According to General George Crook‘s notes, Little Hawk ” … appeared to rank next to Crazy Horse in importance, was much like his superior in size and build, but his face was more kindly in expression and he more fluent in speech; he did most of the talking.”
–The Wikipedia Great Spirit
The Burn Line
Prometheus was chained to a rock
for letting fire get loose
and vultures fed off his guts.
I know exactly how he felt.
So did the Phoenix,
imaginary and mythological,
how much suffering it takes
to bloom again from ash.
Torched alive, feathers encircle,
leaving scars more brutal
than divorce, permanently
dividing whom you could not save.
Once gone, their studios
gutted by wildfires, friends
can no longer cross over
time’s relentless burn line.
Art that they did not live
To make flickers, before
The light in their eyes
Smokes out dead buttes.
[Disposable Poem August 9, 2015]
[Response to Terry Wright’s “Bad Faces: Little Hawk Remix”]
Works of Art lost to Prometheus’ gift of fire…
Lost, Found, then Destroyed
Antoine Watteau was a French painter who lived in the early 1700s. Circa 1716, Watteau painted a series of seasonal images for Pierre Crozat, among them Spring (Printemps), Autumn, Winter, and Summer. Of these four paintings, only one remains today. “Spring” was rediscovered in 1964, only to be destroyed by fire two years later, and “Autumn” and “Winter” have never been found.
Incidentally, another of Watteau’s works, “La Surprise,” (circa 1718) was found during an insurance evaluation in 2007. The oil painting was sold at auction on July 8, 2008 for 15 million Euros, setting a world record price for a painting by Watteau.
Vincent Van Gogh created nearly two thousand works of art in his lifetime; this is one of just six of his paintings that we know are lost forever. “The Painter on his Way to Work” was housed in the Kaiser-Friedrich Museum in Berlin before being destroyed by fire during World War II.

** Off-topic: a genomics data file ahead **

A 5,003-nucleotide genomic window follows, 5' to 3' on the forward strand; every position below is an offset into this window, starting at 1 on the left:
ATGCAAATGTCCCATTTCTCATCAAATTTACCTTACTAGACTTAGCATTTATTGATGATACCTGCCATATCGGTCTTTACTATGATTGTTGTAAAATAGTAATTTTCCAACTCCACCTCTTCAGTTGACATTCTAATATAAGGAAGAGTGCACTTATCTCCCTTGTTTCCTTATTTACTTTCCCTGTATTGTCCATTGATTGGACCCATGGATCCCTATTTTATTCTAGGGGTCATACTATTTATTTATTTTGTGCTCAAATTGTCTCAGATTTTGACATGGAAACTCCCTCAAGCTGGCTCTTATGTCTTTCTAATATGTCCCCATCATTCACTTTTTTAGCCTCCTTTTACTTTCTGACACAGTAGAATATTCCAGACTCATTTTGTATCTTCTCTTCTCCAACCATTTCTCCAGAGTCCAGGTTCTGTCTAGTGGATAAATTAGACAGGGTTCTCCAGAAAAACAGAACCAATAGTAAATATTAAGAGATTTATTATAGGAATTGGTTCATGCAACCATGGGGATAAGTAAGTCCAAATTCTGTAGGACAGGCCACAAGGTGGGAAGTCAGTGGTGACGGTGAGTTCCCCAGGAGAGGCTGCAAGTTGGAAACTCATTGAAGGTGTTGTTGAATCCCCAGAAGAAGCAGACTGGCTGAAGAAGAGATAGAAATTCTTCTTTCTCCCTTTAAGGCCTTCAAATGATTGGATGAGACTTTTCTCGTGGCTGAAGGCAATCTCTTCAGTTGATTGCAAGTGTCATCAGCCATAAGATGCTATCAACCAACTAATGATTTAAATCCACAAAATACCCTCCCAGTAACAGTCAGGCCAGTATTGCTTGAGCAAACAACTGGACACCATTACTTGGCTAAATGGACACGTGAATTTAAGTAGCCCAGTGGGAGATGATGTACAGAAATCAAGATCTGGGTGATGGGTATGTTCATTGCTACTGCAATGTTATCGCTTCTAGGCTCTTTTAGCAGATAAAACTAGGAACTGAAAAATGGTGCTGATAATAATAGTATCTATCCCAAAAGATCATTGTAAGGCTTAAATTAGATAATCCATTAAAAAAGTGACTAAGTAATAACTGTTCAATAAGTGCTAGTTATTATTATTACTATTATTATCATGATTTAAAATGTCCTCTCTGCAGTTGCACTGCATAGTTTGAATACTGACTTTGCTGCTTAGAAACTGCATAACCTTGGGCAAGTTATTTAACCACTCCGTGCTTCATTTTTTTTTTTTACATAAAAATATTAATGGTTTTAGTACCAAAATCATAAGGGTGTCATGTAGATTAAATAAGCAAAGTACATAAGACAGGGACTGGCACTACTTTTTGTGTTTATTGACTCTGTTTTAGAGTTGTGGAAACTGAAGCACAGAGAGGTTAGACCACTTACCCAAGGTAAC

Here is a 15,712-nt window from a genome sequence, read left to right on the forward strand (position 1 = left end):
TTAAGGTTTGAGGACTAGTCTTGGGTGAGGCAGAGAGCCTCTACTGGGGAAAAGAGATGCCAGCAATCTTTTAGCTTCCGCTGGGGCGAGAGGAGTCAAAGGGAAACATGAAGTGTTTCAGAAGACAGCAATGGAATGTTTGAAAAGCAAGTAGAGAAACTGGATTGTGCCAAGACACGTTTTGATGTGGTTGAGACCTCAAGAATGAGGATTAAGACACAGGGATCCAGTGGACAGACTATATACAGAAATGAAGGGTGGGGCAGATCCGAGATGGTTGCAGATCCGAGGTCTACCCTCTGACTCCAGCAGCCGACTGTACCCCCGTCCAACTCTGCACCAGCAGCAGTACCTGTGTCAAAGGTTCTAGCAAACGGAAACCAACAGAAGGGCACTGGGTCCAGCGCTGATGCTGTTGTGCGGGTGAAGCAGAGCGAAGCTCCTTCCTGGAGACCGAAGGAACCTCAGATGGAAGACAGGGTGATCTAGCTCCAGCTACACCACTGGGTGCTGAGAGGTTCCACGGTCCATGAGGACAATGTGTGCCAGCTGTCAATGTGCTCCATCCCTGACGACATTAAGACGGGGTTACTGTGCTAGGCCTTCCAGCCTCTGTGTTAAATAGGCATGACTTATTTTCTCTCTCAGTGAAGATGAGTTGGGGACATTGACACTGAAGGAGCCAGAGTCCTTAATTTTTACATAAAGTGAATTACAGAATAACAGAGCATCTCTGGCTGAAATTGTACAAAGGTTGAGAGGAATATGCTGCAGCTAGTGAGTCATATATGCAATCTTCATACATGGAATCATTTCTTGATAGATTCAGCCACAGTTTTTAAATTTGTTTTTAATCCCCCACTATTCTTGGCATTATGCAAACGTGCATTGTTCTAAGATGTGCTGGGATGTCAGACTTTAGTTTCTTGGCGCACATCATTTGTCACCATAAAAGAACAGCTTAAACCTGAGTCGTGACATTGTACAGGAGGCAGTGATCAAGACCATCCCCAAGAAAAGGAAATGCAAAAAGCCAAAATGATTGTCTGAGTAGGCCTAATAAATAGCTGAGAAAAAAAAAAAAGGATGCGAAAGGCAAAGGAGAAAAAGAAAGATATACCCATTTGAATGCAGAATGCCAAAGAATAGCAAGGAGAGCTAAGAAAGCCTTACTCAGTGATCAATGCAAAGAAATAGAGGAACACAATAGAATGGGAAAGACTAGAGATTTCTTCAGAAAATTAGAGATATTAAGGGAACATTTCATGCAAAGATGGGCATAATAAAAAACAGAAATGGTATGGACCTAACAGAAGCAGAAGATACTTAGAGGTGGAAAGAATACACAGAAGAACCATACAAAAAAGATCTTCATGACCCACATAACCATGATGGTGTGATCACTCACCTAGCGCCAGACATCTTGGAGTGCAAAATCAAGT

This is one of Van Gogh’s many self-portraits, depicting the artist laden with painting supplies on the road to Montmajour in 1888.
Claude Monet, a founder of the French impressionist movement, created several beautiful water lily paintings beginning in 1883. New York City’s Museum of Modern Art (MoMA) was thrilled to acquire two of these paintings in 1957, only to have them both destroyed a mere one year later.
On April 15, 1958, a fire on the second floor of MoMA destroyed an eighteen-foot-long “Water Lilies” painting, along with a smaller (but still large) version of water lilies. Apparently, the fire was started when workmen who were installing an air conditioning unit took a smoking break near paint cans, sawdust, and a canvas drop cloth, igniting the canvas. The fire spread rapidly.
One worker was killed in the fire and several firefighters suffered from smoke inhalation. Museum staff tried valiantly to save as many paintings as possible, but between the fire, the water damage, and the destruction caused by firefighters who worked to control the blaze, the large “Water Lilies” painting was a total loss. For three years, the museum tried to restore the smaller of the two paintings, but in 1961 it declared that the work was also damaged beyond repair.
What took 70-year-old painter Shobha Patki 30 years to achieve, turned into ashes in a few minutes in front of her eyes. As many as 30 artworks of the artist were destroyed in a fire caused by a short circuit at the art studio housed in her two-storey residential bungalow. (Click image to read more.)
The greatest buildings you’ll never see. (Click image for more.)